The story goes that King Canute humiliated his obsequious courtiers by commanding the tide to reverse itself. When the tide failed to turn at his command, he remarked how worthless worldly kingship is, and (depending on which source you read) gave some sort of tribute to God.

So, as any one should realize, there is a limit to how much can be accomplished just by putting a crown on the new guy's head. There are some things that human beings can't do, regardless of title, like instructing the tide to reverse itself. And politicians tend to do the things that are politically expedient in order to maintain power, regardless of ideology. Sometimes, you have to swim with the tide, or else drown. People who have an unrealistic investment in a leader's charisma are setting themselves up for disappointment and this may have been the intended lesson Canute intended all those years ago, and it is interesting to compare his biography with the recent moves of President-elect Obama.

Canute was a Viking. He wielded considerable power throughout Europe, and was often referred to as the 'Emperor of the North' for holding dominion over England, Denmark and Norway. He was also a skillful politician, marrying a Christian (Emma of Normandy, the widow of Ethelred) to seal his control of the English throne while also maintaining ties (in neopagan custom) to his handfast wife of neopagan custom. Following his marriage to Emma, Canute was very generous in his financial support to the churches of his day, further cementing his hold on power. It's amazing what a little money and some public acts of face-saving (in Canute's case, to the Normans) can do.

Well, this Obama feller is a pretty fair politician, too. His moves in picking Democrats who are hawkish on defense plays well with conservative policy wonks on foreign policy and military affairs; his elevation of Sen. Clinton into the (gulp) chain of presidential succession and (arguably), the second-most powerful position in the executive branch is an olive branch to the feminist wing of his party and the invitation to Pastor Warren an obvious nod to evangelicals. Again, if you were expecting a radical departure from the past, you might well glumly conclude with (with apologies to Pete Townsend) that Obama is 'same as the old boss':

But in what is to me one of his more telling moves, Obama has obviously completely broken with the Bush Administration's dysfunctional approach to science. His appointments to head the Energy Department (Steven Chu), NOAA (Jane Lubchenco) and the Office of Science and Technology Policy (John Holdren) are causing the global-warming denialists and opponents of stem cell research to throw up their hands in dismay. They are being called 'radicals', 'extremists' and 'anti-energy' by those on the right. I wonder why?

Submitted for your consideration.....

Here's an interesting talk by Lubchenco from October 2007 that such folk might find objectionable....apparently, Lubchenco thinks that scientists should advocate for the science in public life, rather than some sort of politically-expedient outcome.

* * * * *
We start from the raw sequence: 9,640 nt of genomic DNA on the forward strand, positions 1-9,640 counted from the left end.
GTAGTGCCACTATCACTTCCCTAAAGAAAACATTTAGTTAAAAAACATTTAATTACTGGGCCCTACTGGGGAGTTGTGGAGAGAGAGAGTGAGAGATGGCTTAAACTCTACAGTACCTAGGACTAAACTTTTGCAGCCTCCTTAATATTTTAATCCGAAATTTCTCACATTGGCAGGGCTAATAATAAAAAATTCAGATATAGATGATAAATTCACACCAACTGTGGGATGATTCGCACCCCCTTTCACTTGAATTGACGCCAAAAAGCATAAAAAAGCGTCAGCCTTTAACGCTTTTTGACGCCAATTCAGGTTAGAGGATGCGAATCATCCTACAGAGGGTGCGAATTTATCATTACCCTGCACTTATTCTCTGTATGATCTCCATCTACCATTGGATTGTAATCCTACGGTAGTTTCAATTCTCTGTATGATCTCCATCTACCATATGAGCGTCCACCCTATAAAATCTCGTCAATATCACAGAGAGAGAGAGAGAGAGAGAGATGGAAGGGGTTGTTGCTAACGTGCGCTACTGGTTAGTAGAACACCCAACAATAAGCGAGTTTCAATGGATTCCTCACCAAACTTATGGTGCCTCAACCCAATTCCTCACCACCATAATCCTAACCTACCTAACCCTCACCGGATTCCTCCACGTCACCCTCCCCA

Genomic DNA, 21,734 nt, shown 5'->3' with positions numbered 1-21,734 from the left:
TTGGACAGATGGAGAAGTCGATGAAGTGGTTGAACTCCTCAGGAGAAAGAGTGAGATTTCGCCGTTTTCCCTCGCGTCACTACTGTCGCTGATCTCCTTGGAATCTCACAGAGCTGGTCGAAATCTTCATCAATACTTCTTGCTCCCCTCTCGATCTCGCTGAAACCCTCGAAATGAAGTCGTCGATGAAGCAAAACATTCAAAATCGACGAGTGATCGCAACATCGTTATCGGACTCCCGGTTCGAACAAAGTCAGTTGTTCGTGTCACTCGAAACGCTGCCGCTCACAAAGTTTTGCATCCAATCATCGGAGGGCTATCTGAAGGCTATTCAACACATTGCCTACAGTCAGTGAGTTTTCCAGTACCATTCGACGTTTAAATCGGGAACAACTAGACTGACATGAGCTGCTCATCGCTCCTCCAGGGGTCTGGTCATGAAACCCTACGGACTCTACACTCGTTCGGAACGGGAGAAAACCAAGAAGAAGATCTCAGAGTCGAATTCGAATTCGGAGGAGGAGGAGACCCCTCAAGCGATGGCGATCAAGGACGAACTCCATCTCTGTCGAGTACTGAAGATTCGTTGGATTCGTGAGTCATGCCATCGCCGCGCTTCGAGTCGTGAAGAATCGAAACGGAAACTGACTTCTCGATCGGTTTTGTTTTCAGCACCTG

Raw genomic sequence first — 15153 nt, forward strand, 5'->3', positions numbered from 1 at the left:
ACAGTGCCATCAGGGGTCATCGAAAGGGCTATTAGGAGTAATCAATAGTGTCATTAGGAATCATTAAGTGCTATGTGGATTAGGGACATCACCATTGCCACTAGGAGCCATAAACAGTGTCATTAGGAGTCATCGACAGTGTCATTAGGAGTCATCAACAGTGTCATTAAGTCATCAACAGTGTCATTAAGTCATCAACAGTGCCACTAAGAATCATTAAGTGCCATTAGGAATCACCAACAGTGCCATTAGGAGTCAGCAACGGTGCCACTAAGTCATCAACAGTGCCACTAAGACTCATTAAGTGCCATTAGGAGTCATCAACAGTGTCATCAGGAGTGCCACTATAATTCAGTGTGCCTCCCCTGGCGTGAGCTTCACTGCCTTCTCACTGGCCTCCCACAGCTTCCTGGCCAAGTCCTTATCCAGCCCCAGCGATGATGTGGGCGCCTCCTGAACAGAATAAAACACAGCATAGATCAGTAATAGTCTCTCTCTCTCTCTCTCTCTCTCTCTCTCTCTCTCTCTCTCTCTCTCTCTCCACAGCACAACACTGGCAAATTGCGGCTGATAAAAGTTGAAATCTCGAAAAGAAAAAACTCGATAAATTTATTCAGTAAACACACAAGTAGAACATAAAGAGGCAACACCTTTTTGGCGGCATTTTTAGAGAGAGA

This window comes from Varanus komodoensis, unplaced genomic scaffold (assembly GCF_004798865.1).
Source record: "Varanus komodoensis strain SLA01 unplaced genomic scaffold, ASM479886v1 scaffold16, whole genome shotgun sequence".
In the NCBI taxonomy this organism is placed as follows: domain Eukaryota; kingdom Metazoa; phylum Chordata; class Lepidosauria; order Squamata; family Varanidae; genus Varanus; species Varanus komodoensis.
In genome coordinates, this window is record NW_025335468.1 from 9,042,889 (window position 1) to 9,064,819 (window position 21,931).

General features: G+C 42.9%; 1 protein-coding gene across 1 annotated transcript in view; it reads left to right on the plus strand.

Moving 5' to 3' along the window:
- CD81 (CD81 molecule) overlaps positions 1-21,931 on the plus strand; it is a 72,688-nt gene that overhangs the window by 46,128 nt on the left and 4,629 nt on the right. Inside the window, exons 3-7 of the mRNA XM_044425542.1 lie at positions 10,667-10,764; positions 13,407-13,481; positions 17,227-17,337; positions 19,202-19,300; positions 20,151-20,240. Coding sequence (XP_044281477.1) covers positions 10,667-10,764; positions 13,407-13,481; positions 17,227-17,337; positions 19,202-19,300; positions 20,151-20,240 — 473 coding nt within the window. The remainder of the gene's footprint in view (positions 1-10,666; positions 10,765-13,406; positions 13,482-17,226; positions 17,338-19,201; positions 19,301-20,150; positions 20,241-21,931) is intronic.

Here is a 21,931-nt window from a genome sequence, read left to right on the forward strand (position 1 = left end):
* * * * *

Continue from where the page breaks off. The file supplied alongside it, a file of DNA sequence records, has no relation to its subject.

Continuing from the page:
Here's an op-ed piece by Holdren from August 2008 that really takes climate change skeptics to task. No wonder some of them describe Holdren (a former president of the AAAS, one of the most prestigious science outfits on the planet) as 'Chicken Little' or a 'crackpot.'

Finally here's a speech by Chu (currently Director of the Lawrence Berkeley Labs) at the National Energy Summit from a few days ago as to his interests in global warming:

Apparently, Chu is interested in preserving (in his words) 'a beautiful planet.' No wonder some of the not-so-left in the blogosphere view him as 'psychiatrically impaired.'

I conclude that, like King Canute before him, Obama is substantively living in reality.

Rather than telling the tide to reverse itself, the President-elect seems to be committed to bringing people into his Administration who think we should rely on the test of nature (that is, scientific findings) in evaluating policy.

No Bush-style suppression or ignoring inconvenient facts as part of a 'war on science.'

No career political stooges being placed in positions where their scientific illiteracy threatens sound policy decisions.

No more ignoring the formal findings of the National Academy of Science, or filling the President's Council of Advisors on Science and Technology with scientific mediocrities willing to toe the line for James Imhofe (R-Okl).

The millenium isn't upon us, the problems are serious and sobering and no amount of magical handwaving is going to solve the problems. But, if I am any judge, then the tide HAS turned on that day when we have a President who says this, and (crossing my fingers) really believes it:

Today, more than ever before, science holds the key to our survival as a planet and our security and prosperity as a nation. It's time we once again put science at the top of our agenda and work to restore America's place as the world leader in science and technology....ensuring that facts and evidence are never twisted or obscured by politics or ideology.


RBH said...

One can only hope. So I do.

Michael said...

One major difference between Obama and Bush is that ideological purity was the primary consideration for Bush's appointments. Obama seems to be going for competence in his appointments.

Eamon Knight said...

As someone at Panda's Thumb pointed out: if Obama wanted an evangelical for the optics, why not go with Jim Wallis? Not popular enough with the fundy crowd?